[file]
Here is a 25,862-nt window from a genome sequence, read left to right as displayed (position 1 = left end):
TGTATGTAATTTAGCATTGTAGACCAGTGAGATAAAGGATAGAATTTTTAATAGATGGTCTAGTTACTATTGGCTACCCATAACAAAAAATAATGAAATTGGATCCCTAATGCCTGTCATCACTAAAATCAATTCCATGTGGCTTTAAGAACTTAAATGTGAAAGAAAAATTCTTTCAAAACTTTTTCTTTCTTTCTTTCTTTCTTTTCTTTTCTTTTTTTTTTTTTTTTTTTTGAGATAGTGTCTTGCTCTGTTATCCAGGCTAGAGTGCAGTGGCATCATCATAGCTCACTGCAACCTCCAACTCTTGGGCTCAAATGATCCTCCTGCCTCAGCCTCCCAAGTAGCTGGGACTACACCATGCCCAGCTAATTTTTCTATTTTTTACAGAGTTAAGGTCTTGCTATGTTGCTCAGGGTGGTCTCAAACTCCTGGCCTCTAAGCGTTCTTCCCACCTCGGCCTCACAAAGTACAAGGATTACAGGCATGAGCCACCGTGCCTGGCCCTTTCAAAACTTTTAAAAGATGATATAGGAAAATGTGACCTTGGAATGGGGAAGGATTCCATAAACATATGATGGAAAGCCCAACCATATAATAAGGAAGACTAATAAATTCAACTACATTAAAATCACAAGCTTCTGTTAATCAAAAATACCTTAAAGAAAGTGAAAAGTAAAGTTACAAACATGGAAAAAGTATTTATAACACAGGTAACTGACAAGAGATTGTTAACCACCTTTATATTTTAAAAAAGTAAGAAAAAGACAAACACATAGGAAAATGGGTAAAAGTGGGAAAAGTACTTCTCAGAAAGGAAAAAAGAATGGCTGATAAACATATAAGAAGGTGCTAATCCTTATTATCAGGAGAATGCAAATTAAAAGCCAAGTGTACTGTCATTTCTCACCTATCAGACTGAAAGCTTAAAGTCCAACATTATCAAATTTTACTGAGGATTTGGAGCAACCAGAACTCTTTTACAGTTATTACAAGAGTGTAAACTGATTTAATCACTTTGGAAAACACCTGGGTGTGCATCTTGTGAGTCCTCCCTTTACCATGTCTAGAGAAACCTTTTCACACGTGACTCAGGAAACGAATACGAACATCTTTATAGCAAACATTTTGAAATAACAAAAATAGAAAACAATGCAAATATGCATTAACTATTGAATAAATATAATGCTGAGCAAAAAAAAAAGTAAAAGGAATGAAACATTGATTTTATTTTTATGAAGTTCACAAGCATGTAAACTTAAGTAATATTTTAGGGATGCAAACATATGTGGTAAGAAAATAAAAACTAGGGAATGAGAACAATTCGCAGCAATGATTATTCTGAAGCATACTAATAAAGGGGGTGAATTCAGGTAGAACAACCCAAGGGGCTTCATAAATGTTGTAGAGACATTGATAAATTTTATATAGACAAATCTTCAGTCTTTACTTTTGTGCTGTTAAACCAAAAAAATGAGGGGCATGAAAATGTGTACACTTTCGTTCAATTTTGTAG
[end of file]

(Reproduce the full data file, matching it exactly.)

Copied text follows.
Here is a 25,862-nt window from a genome sequence, read left to right as displayed (position 1 = left end):
TGTATGTAATTTAGCATTGTAGACCAGTGAGATAAAGGATAGAATTTTTAATAGATGGTCTAGTTACTATTGGCTACCCATAACAAAAAATAATGAAATTGGATCCCTAATGCCTGTCATCACTAAAATCAATTCCATGTGGCTTTAAGAACTTAAATGTGAAAGAAAAATTCTTTCAAAACTTTTTCTTTCTTTCTTTCTTTCTTTTCTTTTCTTTTTTTTTTTTTTTTTTTTGAGATAGTGTCTTGCTCTGTTATCCAGGCTAGAGTGCAGTGGCATCATCATAGCTCACTGCAACCTCCAACTCTTGGGCTCAAATGATCCTCCTGCCTCAGCCTCCCAAGTAGCTGGGACTACACCATGCCCAGCTAATTTTTCTATTTTTTACAGAGTTAAGGTCTTGCTATGTTGCTCAGGGTGGTCTCAAACTCCTGGCCTCTAAGCGTTCTTCCCACCTCGGCCTCACAAAGTACAAGGATTACAGGCATGAGCCACCGTGCCTGGCCCTTTCAAAACTTTTAAAAGATGATATAGGAAAATGTGACCTTGGAATGGGGAAGGATTCCATAAACATATGATGGAAAGCCCAACCATATAATAAGGAAGACTAATAAATTCAACTACATTAAAATCACAAGCTTCTGTTAATCAAAAATACCTTAAAGAAAGTGAAAAGTAAAGTTACAAACATGGAAAAAGTATTTATAACACAGGTAACTGACAAGAGATTGTTAACCACCTTTATATTTTAAAAAAGTAAGAAAAAGACAAACACATAGGAAAATGGGTAAAAGTGGGAAAAGTACTTCTCAGAAAGGAAAAAAGAATGGCTGATAAACATATAAGAAGGTGCTAATCCTTATTATCAGGAGAATGCAAATTAAAAGCCAAGTGTACTGTCATTTCTCACCTATCAGACTGAAAGCTTAAAGTCCAACATTATCAAATTTTACTGAGGATTTGGAGCAACCAGAACTCTTTTACAGTTATTACAAGAGTGTAAACTGATTTAATCACTTTGGAAAACACCTGGGTGTGCATCTTGTGAGTCCTCCCTTTACCATGTCTAGAGAAACCTTTTCACACGTGACTCAGGAAACGAATACGAACATCTTTATAGCAAACATTTTGAAATAACAAAAATAGAAAACAATGCAAATATGCATTAACTATTGAATAAATATAATGCTGAGCAAAAAAAAAAGTAAAAGGAATGAAACATTGATTTTATTTTTATGAAGTTCACAAGCATGTAAACTTAAGTAATATTTTAGGGATGCAAACATATGTGGTAAGAAAATAAAAACTAGGGAATGAGAACAATTCGCAGCAATGATTATTCTGAAGCATACTAATAAAGGGGGTGAATTCAGGTAGAACAACCCAAGGGGCTTCATAAATGTTGTAGAGACATTGATAAATTTTATATAGACAAATCTTCAGTCTTTACTTTTGTGCTGTTAAACCAAAAAAATGAGGGGCATGAAAATGTGTACACTTTCGTTCAATTTTGTAG